The kit developed by Molbio costs about Rs 850, less than half the price of most imported kits (which sell for about Rs 2000 to 2800) while producing equally accurate results, claims Sumit Mitra, marketing manager, global business at Molbio Diagnostics. The one-time hardware cost at Rs 5 lakh is roughly about one-fourth of other imported platforms, he added.
Molbio, is a 50:50 joint venture between Goa-based Tulip Group that makes and sells In-Vitro diagnostic reagents, and Bengaluru-headquartered Bigtec Labs that specialises in portable devices that brings ‘lab on chip’.
The test also makes it possible to deliver results in an hour, much quicker than about six hours or more other tests usually take. “The turnaround time for tests on other platforms is longer primarily because it is very expensive to carry out a single sample test on their platforms. Usually, the labs wait to collect a minimum number of samples before they run such tests. Our kit makes it economical to run test on each sample separately, one reason why we can promise faster results in case of many infections,” explains Mitra. Another reason why reports take longer is because the conventional hardware is usually bulky and installed at a central lab, where all the samples have to be transported. Mitra says their hardware is much lighter and easier to operate.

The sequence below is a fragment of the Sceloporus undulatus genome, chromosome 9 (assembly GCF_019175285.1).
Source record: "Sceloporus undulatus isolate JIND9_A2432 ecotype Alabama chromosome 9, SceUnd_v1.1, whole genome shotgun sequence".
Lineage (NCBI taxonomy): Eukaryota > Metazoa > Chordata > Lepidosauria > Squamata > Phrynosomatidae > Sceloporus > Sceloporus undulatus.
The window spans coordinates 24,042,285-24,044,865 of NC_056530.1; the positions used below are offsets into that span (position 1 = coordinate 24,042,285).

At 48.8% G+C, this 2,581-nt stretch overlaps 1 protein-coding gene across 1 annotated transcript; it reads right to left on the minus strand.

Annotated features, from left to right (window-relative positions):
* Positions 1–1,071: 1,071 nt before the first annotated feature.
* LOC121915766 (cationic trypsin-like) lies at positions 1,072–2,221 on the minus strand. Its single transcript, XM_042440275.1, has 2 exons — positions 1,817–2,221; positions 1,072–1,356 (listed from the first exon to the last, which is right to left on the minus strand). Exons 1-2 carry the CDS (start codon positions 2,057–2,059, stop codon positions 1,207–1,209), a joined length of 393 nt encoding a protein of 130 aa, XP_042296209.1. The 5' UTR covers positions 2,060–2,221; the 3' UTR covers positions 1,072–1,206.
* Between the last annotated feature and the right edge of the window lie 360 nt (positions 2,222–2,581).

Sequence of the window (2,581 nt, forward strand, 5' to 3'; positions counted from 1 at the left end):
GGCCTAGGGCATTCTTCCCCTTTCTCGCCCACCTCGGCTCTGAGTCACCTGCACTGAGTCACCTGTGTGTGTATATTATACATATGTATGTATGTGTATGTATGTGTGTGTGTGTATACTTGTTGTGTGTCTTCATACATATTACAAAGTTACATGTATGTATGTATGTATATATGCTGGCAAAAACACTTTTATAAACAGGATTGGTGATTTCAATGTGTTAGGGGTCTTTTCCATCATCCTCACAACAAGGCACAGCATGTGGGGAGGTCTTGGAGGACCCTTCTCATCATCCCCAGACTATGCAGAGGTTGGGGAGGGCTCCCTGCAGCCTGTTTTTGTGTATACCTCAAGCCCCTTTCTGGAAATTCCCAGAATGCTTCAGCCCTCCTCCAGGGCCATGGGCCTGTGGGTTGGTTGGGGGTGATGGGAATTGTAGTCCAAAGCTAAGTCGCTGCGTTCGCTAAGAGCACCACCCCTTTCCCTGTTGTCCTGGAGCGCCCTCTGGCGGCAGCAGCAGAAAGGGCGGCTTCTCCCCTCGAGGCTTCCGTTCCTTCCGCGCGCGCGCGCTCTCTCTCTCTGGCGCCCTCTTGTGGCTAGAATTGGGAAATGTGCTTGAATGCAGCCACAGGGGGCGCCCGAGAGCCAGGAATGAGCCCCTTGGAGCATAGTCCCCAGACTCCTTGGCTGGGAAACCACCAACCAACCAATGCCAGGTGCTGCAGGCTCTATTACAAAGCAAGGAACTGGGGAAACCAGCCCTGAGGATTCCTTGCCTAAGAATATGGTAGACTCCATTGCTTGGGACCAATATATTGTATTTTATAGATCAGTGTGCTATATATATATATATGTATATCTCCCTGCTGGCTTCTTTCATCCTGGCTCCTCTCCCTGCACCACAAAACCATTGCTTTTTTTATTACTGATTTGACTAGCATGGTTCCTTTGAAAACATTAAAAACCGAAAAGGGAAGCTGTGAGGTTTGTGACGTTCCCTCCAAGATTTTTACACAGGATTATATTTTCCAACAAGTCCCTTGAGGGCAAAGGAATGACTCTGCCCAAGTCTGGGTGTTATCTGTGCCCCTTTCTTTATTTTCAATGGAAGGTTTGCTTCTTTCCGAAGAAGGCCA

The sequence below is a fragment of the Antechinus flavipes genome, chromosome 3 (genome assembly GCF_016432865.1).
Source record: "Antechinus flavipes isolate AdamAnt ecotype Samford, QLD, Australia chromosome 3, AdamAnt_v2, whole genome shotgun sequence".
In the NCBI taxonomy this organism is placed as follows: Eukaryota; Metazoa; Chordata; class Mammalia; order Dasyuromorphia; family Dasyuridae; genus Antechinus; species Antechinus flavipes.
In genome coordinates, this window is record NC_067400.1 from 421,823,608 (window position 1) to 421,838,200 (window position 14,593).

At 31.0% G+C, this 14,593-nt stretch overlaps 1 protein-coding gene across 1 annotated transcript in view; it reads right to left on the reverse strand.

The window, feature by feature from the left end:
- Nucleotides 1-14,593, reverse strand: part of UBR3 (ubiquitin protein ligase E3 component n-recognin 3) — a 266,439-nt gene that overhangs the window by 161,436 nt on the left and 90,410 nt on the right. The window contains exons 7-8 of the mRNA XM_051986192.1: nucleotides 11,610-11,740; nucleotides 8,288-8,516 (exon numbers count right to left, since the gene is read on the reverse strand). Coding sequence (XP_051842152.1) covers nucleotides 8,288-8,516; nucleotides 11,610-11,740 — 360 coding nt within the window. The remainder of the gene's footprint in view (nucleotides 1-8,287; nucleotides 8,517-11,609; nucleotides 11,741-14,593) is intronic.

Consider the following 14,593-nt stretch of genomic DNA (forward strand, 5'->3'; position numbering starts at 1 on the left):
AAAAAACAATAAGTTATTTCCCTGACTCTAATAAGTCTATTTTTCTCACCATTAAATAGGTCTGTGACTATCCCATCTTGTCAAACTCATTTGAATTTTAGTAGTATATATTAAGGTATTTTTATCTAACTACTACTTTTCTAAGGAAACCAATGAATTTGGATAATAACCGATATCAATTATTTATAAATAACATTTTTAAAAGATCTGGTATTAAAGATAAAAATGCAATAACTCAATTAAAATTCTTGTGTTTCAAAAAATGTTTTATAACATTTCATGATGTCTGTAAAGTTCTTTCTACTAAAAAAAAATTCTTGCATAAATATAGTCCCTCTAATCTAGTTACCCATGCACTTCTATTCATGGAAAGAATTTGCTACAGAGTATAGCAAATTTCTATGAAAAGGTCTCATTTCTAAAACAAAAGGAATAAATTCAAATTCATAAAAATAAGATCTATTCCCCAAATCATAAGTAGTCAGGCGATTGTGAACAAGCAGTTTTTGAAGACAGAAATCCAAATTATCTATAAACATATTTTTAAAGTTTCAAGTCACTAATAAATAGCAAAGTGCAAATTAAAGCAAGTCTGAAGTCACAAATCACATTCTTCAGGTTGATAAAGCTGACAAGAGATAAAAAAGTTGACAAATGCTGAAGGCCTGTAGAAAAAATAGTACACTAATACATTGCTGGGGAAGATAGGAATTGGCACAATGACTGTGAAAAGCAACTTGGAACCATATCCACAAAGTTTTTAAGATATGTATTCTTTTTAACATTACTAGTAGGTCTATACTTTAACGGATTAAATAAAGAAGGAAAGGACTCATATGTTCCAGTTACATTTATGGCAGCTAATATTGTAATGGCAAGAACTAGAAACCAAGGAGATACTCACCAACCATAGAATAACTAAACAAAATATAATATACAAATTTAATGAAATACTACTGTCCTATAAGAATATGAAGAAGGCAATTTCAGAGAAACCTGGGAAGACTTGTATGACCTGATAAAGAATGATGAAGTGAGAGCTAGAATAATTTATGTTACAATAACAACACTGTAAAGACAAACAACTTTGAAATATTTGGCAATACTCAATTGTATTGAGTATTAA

Their portable device is also designed to take the sample from the patient’s bedside, instead of making him or her travel to where the lab is located. At present, India is almost fully dependent on imports for such kits — a lion’s share coming from Swiss firm Roche Diagnostics and US-based Life Technologies.
Sanjiv Vashishtha, chief executive of SRL Ltd, said, “Innovations are always laudable. But at this time, when the stakes are so high, we have to go with a time-tested model, which has been proved to be fully accurate and safe for our clinicians and health workers working with the samples on a round-the-clock basis”. On a daily basis, SRL is testing about 1500 samples and can ramp up the capacity to 2500, if the need arises, he added.
Molbio’s platform, also used for testing samples for a host of other infections such as dengue and chikungunya, has been technically ready to test the H1N1 virus since 2013 and is currently installed in 40 labs across the country. “It was early this year, when flu cases soared, we approached the Centre and got the nod from Indian Council of Medical Research and Drug Controller General of India within a few days,” Mitra confirmed.
However, the challenges for the firm are far from over. Despite central clearances, the labs equipped with Molbio’s technology are struggling to convince their respective state governments that they have the permissions to do the tests, Mitra said.
India has recorded 19,046 confirmed cases of swine flu which claimed 1075 lives, according to official estimates. Late last week, Union Health Minister JP Nadda said in the Parliament that India needs more labs. “We have 21 laboratories for testing swine flu. But that’s not enough. We are planning to set up H1N1 testing laboratories in all the states and financial provisions are being made for it,” Nadda said.